Coming from a city in the midwest with a large Polish and Ukrainian population, this dish would be considered a staple in either ethnic home. I've learned that everyone creates their own version and whether you call it holopchi (hole-op-chee) or cabbage rolls, it's all good. Some prefer a combination of more rice to meat while others do the exact opposite. Some people add bacon, others don't. It's not exactly a Rachel Ray 30 minute special, but the extra time you spend is so worth it, especially if you're making alot. These freeze well and when reheated, you'd think you just made them. They also warm up well in the microwave.
Usually in the spring, when the beet leaves are young and small, a dish called beet leaf holopchi is made filling the young beet leaves with dough and smothering them in a creamy dill sauce. At first I thought this sounded a little gross, but, I guarantee you, it's highly addictive. I'll find and create this recipe as the warmer weather comes and vegetables begin to grow again in our part of the world.
I'm sharing my personal recipe and I'm sure holopchi purists may take issue but hey, it's my blog and I'll fry if I want to.
1 medium size head green cabbage
3 lb ground meat (I used 1 lb each of minced beef, veal and pork)
1 large onion diced very small
1 1/2 cups raw rice - any rice will do (I've even used minute rice and it works)
1 28 oz can of tomato juice
salt and pepper to taste
1. Place minced meat, eggs, raw rice, salt and pepper in a bowl.
2. Saute finely minced onion until just lightly carmelized.
3. Add to bowl and mix well until all ingredients are combined.
1. With a sharp knife, carefully cut a square around the core. If you don't do this it'll be such a pain to get the leaves off.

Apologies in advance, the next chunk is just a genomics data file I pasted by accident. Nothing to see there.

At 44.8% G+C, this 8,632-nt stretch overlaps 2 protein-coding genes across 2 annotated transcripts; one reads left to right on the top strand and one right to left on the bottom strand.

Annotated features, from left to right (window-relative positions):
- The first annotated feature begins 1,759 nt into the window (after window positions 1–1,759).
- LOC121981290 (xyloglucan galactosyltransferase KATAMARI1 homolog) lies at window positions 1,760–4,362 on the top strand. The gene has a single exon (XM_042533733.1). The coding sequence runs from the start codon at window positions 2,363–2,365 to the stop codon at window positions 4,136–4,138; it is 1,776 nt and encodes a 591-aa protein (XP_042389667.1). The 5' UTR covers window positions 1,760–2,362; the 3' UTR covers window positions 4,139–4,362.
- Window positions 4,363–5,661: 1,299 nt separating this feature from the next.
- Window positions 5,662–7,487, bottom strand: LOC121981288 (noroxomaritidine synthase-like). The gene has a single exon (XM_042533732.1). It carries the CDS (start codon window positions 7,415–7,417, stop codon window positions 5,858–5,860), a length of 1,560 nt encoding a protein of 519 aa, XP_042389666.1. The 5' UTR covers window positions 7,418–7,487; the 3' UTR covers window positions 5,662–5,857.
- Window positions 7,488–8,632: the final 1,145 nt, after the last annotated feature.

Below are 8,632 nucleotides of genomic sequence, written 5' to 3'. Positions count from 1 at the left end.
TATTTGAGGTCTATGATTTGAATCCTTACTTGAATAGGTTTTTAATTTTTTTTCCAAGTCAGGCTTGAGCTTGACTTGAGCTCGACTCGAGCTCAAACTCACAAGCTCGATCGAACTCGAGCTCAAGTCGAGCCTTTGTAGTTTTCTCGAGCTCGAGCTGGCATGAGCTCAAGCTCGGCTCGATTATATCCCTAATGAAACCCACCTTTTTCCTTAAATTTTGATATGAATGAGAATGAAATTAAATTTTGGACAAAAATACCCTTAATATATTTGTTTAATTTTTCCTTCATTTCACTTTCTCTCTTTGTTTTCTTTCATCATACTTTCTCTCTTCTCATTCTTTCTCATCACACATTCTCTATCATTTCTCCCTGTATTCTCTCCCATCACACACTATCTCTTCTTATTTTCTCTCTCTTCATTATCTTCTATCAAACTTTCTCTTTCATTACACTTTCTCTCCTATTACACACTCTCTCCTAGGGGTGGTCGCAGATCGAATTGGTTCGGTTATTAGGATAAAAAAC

2. Place cabbage in a stock pot and add water as high as you can without giving it cause to boil over. If you can, put a lid on the pot.
3. Bring water to a boil and turn down to medium. As the steam works it's way through the cabbage, the leaves will begin to loosen up.
4. With a pair of tongues gently take each leaf off one at a time and place in large colander to cool.
5. Cut away the centre rib from each leaf. I started doing this and then just got impatient and managed with the rib in. When it cooks it'll all soften up anyways.
6. Fill each leaf with a heaping tablespoon of filling - sometimes more if the leaf is very large. Place the filling in the centre of the leaf on the portion that's closest to you.
7. Start to roll away from you, folding the sides to the centre and continue to roll
8. Repeat until you've used up all the filling and as many of the leaves as you can.
9. Pour scant amount of tomato juice on bottom of the roaster to just cover.
10. Line with leftover cabbage leaves. This keeps the cabbage rolls from potentially burning on the bottom
11. Add all the cabbage rolls to the roaster and add the remainder of the tomato juice.
Note: I find I like more tomato juice especially for a reheat when alot of the juice seems to disappear so I added more. I didn't have any more tomato juice so I used V8 and it was fine.
12. Cover roaster and cook in 350 F oven for 2 - 3 hours. After 2 hours, I checked them and they weren't tender enough so I just turned the heat down to 325 F and left them for another hour. That was the magic.